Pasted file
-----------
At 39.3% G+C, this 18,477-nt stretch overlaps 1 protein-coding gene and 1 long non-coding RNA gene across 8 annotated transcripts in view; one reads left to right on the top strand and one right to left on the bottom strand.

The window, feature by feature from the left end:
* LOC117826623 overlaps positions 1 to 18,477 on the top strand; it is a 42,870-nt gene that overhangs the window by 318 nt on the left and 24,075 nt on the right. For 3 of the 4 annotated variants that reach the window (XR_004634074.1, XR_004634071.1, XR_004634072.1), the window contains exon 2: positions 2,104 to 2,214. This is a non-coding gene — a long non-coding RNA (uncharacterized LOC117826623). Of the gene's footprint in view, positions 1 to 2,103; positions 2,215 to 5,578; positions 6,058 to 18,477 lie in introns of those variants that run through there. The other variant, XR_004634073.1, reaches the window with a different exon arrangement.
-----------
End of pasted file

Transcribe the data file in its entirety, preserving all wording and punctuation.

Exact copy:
At 39.3% G+C, this 18,477-nt stretch overlaps 1 protein-coding gene and 1 long non-coding RNA gene across 8 annotated transcripts in view; one reads left to right on the top strand and one right to left on the bottom strand.

The window, feature by feature from the left end:
* LOC117826623 overlaps positions 1 to 18,477 on the top strand; it is a 42,870-nt gene that overhangs the window by 318 nt on the left and 24,075 nt on the right. For 3 of the 4 annotated variants that reach the window (XR_004634074.1, XR_004634071.1, XR_004634072.1), the window contains exon 2: positions 2,104 to 2,214. This is a non-coding gene — a long non-coding RNA (uncharacterized LOC117826623). Of the gene's footprint in view, positions 1 to 2,103; positions 2,215 to 5,578; positions 6,058 to 18,477 lie in introns of those variants that run through there. The other variant, XR_004634073.1, reaches the window with a different exon arrangement.